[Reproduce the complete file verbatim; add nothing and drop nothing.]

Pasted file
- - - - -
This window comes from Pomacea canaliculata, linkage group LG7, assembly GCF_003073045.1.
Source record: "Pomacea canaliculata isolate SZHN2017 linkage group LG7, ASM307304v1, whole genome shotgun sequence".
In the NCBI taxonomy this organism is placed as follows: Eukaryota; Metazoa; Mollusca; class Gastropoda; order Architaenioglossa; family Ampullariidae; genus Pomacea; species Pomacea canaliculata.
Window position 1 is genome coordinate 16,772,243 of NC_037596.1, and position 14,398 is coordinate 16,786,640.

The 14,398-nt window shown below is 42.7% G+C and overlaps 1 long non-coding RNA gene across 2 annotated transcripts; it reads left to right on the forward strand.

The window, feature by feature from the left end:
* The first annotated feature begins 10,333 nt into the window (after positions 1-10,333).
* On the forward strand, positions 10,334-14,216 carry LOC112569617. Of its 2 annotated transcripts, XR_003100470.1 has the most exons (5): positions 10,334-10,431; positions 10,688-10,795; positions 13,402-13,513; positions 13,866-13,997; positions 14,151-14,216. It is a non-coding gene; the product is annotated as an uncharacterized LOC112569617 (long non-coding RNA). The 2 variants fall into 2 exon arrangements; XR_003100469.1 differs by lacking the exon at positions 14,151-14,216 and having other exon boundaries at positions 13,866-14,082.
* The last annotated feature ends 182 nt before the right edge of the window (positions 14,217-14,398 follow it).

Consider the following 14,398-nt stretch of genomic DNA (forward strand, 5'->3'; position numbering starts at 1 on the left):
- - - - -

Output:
This window comes from Pomacea canaliculata, linkage group LG7, assembly GCF_003073045.1.
Source record: "Pomacea canaliculata isolate SZHN2017 linkage group LG7, ASM307304v1, whole genome shotgun sequence".
In the NCBI taxonomy this organism is placed as follows: Eukaryota; Metazoa; Mollusca; class Gastropoda; order Architaenioglossa; family Ampullariidae; genus Pomacea; species Pomacea canaliculata.
Window position 1 is genome coordinate 16,772,243 of NC_037596.1, and position 14,398 is coordinate 16,786,640.

The 14,398-nt window shown below is 42.7% G+C and overlaps 1 long non-coding RNA gene across 2 annotated transcripts; it reads left to right on the forward strand.

The window, feature by feature from the left end:
* The first annotated feature begins 10,333 nt into the window (after positions 1-10,333).
* On the forward strand, positions 10,334-14,216 carry LOC112569617. Of its 2 annotated transcripts, XR_003100470.1 has the most exons (5): positions 10,334-10,431; positions 10,688-10,795; positions 13,402-13,513; positions 13,866-13,997; positions 14,151-14,216. It is a non-coding gene; the product is annotated as an uncharacterized LOC112569617 (long non-coding RNA). The 2 variants fall into 2 exon arrangements; XR_003100469.1 differs by lacking the exon at positions 14,151-14,216 and having other exon boundaries at positions 13,866-14,082.
* The last annotated feature ends 182 nt before the right edge of the window (positions 14,217-14,398 follow it).

Consider the following 14,398-nt stretch of genomic DNA (forward strand, 5'->3'; position numbering starts at 1 on the left):